Beyond the Visible: Conversation with Paul McClure

Blog, News, Exhibitions

Since the very beginning of his career, Toronto artist Paul McClure has been investigating the microscopic world within the human body. Starting March 25, he will be taking over the exhibition space at Galerie Noel Guyomarc’h with his brand new exhibition Slice: Biodigital Jewellery, which was first presented in Toronto last fall at the Craft Ontario gallery (image above). With this series of works, McClure continues his exploration of cellular and microbial structures, while navigating the intersection between handmade and digital technologies. McClure discusses his creative process and the conceptualization of this new body of work in a thoughtful and engaging interview.

Coccobacillus, Cocci and Spirillum Slice. Brooches. Silver and laser sintered nylon
The new body of work you will be presenting at Galerie Noel Guyomarc’h fits within your continuous exploration of the microscopic world of bacteria, viruses and cells. How would you define the new direction you took with this work?
Vibrio: Green Pink Microbes. Brooch. Laser sintered and dyed nylon, stainless steel (2021)

The microscopic world of the human body serves as a framing device within which I explore forms, materials, and techniques. By zooming in on these microbial forms I’m not only asking questions about the physical body but also existential questions about mortality, beauty, and life beyond the visible. As a full-time educator I don’t get a lot of time to make art, and when I do I always run out of time before I feel I have fully explored a new discovery. For this reason my work evolves gradually. In that sense it isn’t a new direction – it’s a continuation. Recently I’ve been using a cutaway technique to visualize the internal structures of my forms. I’ve increased my use of digital technologies to design and make some components in combination with traditional jewellery methodologies. And I’m working at a larger scale than I have before.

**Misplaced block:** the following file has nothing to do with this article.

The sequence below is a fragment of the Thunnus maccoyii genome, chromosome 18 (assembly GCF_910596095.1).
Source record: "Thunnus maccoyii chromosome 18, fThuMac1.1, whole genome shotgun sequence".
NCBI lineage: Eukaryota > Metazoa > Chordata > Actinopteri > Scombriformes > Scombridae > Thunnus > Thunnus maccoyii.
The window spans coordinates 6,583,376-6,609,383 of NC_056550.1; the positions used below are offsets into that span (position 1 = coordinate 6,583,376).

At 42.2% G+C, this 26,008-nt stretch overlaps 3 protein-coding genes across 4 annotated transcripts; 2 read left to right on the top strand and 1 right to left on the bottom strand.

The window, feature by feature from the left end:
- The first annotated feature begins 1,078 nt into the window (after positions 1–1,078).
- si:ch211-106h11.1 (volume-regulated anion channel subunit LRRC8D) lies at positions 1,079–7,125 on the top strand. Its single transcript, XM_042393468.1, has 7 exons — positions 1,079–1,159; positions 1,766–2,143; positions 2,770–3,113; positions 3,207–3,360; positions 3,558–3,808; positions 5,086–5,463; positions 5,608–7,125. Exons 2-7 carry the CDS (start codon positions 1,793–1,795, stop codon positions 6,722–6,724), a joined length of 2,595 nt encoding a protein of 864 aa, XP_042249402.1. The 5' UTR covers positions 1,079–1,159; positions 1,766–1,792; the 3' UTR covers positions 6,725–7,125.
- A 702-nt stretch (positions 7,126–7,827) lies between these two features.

Birmingham Jewellery Quarter
You started to develop this body of work during a residency at Birmingham City University’s School of Jewellery in the UK. What kind of equipment were you able to access and further explore while you were there?

Yes, I was very fortunate to spend 4 months at BCU. The School of Jewellery (SoJ) is a wonderful hive of learning for all the related fields (goldsmithing, silversmithing, art jewellery, jewellery design, fashion, horology and gemmology). Birmingham itself is a city full of jewellery making – traditional manufacturers, independent studios, and cutting-edge technologies. I went to Birmingham to research CAD/CAM, and specifically to use the Direct Metal Laser Melting (DMLM) technology of additive manufacturing. The SoJ has an industry partnership with Cooksongold (the UK’s largest supplier to the jewellery trade) to enable student access to a DMLM machine – basically a 3D printer for silver and gold.